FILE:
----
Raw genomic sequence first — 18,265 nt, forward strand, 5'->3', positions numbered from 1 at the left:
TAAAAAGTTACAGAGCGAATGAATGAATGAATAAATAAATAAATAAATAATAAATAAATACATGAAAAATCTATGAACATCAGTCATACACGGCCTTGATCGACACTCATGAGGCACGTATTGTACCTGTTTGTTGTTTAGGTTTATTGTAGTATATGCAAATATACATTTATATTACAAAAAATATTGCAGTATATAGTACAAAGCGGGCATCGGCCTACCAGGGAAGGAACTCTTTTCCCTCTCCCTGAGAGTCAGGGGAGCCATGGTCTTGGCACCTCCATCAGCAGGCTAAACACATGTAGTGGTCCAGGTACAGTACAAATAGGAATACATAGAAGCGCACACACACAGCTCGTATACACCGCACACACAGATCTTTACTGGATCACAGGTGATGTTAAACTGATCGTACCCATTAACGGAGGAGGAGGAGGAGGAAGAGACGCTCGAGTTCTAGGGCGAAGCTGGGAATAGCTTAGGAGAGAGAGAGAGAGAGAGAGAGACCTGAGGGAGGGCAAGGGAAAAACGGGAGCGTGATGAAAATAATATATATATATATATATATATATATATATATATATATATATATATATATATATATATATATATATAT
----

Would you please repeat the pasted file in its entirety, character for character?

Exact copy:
Raw genomic sequence first — 18,265 nt, forward strand, 5'->3', positions numbered from 1 at the left:
TAAAAAGTTACAGAGCGAATGAATGAATGAATAAATAAATAAATAAATAATAAATAAATACATGAAAAATCTATGAACATCAGTCATACACGGCCTTGATCGACACTCATGAGGCACGTATTGTACCTGTTTGTTGTTTAGGTTTATTGTAGTATATGCAAATATACATTTATATTACAAAAAATATTGCAGTATATAGTACAAAGCGGGCATCGGCCTACCAGGGAAGGAACTCTTTTCCCTCTCCCTGAGAGTCAGGGGAGCCATGGTCTTGGCACCTCCATCAGCAGGCTAAACACATGTAGTGGTCCAGGTACAGTACAAATAGGAATACATAGAAGCGCACACACACAGCTCGTATACACCGCACACACAGATCTTTACTGGATCACAGGTGATGTTAAACTGATCGTACCCATTAACGGAGGAGGAGGAGGAGGAAGAGACGCTCGAGTTCTAGGGCGAAGCTGGGAATAGCTTAGGAGAGAGAGAGAGAGAGAGAGAGACCTGAGGGAGGGCAAGGGAAAAACGGGAGCGTGATGAAAATAATATATATATATATATATATATATATATATATATATATATATATATATATATATATATATATATATAT